Nationals first baseman Ryan Zimmerman joined some elite company with his 10th career walk-off home run on Tuesday night against the Yankees.
Ryan Zimmerman may not number among the majors’ elite sluggers, but his game-winning home run on Monday night against the Yankees placed him in elite company. It was the 10th walk-off homer of his career, a total that ties him for 10th place all-time.
Zimmerman's 10th-inning blast off Andrew Miller—the first runs Miller has allowed in 18 1/3 innings this season, incidentally—capped the Nationals’ comeback from what had been a 6–2 deficit in the fifth inning. The Nationals had jumped out to a 2–0 lead early on the strength of solo homers by Ian Desmond and Bryce Harper, rallied for three in the bottom of the fifth after falling behind, then tied the game in the sixth on a Wilson Ramos solo homer. With the score tied in the bottom of the 10th, Miller struck out Desmond, walked Yunel Escobar and then, on a 2–2 count, left a 96-mile-per-hour fastball right over the plate. Zimmerman bashed it off the rightfield foul pole, giving Washington an 8–6 win.
The homer was Zimmerman's fifth of the year and his first walk-off homer since July 26, 2013, which he hit off the Mets' LaTroy Hawkins. The first walk-off homer of his 11-year major league career came against the Yankees' Chien-Ming Wang back on June 18, 2006. In addition to victimizing the Yankees twice, he's walked off twice against the Phillies and three times against the Marlins.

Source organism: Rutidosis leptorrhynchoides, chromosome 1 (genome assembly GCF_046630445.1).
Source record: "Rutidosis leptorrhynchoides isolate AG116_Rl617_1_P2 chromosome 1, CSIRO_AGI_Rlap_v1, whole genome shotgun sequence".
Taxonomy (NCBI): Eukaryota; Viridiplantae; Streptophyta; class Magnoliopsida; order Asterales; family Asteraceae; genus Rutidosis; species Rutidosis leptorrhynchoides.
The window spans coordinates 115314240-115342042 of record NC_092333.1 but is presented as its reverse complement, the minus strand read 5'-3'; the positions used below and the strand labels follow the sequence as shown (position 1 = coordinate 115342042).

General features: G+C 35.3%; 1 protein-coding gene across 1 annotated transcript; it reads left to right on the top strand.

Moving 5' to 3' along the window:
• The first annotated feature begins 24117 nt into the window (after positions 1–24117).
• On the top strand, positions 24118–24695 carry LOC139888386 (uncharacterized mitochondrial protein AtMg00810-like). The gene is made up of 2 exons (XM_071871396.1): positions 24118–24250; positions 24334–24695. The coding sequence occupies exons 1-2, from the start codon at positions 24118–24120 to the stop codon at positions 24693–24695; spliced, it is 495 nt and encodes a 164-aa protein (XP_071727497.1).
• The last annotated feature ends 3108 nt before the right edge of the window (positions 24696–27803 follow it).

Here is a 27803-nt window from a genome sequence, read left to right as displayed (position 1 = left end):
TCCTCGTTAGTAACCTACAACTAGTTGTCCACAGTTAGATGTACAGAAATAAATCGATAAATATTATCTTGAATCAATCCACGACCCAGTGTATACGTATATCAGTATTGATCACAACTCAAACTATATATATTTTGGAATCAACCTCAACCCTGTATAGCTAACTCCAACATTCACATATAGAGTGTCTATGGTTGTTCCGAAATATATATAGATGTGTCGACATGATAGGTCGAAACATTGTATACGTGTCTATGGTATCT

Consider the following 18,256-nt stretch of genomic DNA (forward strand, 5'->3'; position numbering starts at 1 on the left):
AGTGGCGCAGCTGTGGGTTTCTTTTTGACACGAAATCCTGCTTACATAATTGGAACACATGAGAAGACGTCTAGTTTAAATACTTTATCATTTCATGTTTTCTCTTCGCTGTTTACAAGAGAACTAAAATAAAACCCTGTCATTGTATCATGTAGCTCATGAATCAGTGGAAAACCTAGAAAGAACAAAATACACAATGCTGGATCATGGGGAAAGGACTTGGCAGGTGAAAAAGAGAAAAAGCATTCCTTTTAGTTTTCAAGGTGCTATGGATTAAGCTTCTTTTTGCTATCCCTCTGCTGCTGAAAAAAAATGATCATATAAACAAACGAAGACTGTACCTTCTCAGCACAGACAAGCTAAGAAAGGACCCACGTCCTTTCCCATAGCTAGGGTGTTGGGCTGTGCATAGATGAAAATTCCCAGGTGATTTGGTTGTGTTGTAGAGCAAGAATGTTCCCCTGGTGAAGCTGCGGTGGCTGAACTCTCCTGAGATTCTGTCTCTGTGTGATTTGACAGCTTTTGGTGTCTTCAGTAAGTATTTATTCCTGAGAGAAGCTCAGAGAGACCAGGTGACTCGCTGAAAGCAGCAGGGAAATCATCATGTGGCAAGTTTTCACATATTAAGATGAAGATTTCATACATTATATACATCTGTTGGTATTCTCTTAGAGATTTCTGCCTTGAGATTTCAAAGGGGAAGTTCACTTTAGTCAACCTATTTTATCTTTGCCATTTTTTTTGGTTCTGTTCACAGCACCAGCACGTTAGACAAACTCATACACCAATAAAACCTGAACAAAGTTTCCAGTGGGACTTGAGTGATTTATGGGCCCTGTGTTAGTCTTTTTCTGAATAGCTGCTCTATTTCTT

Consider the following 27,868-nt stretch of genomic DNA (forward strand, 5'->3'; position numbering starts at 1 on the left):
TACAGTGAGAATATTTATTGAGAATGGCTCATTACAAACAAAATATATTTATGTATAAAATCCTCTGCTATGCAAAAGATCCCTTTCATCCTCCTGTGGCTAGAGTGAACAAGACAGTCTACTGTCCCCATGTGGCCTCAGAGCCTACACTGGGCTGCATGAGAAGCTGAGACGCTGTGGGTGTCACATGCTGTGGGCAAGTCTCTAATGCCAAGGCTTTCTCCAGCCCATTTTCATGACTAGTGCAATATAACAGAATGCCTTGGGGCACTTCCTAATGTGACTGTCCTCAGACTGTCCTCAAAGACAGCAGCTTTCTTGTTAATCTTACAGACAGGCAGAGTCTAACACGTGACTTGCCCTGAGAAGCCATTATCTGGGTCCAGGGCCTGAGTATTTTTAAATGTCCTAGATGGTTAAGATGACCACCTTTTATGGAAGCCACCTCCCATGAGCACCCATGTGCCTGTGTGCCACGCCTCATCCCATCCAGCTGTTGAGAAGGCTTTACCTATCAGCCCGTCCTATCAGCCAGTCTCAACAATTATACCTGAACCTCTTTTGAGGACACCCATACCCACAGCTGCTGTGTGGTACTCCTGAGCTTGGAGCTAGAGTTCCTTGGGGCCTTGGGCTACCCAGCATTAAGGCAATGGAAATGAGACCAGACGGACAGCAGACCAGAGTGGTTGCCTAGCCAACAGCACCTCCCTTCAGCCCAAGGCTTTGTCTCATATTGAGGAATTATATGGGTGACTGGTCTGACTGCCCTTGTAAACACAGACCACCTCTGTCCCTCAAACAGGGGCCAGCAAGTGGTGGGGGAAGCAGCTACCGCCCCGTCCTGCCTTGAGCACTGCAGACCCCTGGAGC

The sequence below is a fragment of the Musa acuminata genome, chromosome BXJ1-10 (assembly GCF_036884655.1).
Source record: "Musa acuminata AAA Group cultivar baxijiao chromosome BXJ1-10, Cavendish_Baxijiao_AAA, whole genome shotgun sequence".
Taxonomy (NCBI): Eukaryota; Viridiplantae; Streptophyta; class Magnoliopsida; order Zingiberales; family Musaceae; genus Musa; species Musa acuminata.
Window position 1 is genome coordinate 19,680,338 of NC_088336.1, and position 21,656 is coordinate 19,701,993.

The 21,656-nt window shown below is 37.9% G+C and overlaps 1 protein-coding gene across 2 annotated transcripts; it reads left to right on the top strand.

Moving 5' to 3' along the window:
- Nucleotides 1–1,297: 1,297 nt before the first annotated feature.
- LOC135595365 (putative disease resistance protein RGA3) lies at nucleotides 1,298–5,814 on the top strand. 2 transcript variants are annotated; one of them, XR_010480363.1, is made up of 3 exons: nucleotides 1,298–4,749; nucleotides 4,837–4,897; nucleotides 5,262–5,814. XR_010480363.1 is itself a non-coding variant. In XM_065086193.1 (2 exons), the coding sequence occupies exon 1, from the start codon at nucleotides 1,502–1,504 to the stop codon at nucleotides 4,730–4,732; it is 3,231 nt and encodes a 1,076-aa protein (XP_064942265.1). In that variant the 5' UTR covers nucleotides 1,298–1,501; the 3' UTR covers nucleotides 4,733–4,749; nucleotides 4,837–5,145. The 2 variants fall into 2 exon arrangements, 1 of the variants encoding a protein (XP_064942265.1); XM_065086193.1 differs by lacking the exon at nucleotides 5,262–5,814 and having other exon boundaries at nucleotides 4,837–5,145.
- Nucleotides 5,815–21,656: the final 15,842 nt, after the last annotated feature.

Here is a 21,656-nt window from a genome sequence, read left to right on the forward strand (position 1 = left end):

Via the Baseball-Reference.com Event Finder, which goes back to 1938 but has gaps in the play-by-play record, and MLB.com, which reported a more complete account of the players whose record Jim Thome broke in 2012, Zimmerman is tied for 10th in that department:
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That's some excellent company: eight Hall of Famers plus at least a few more who are on the way. Zimmerman is in at least a nine-way tie for 10th place, but it's important to note that there may be others who had 10 or 11 walkoffs in their career, some of which came before 1938 or aren't attached to play-by-play accounts. For example, B-Ref can't account for any of Ruth's walkoffs, since his final year was 1935, and of the dozen that Foxx and Musial hit, it can only account for one from the former and 10 from the latter. Mel Ott, who clouted 511 homers in his career, has just four recorded walkoffs via B-Ref but 425 homers whose timing is uncertain beyond the game and date.
More definitively, Zimmerman is third among active players behind Pujols and Ortiz, a pair with 998 combined homers at this writing (527 for the former, 471 for the latter). By comparison, Zimmerman has just 189 career homers—not only the lowest total on that list, but also a bit more than half of the next lowest total from the group (Allen's 351). He may not hit them as often, but he certainly makes them count.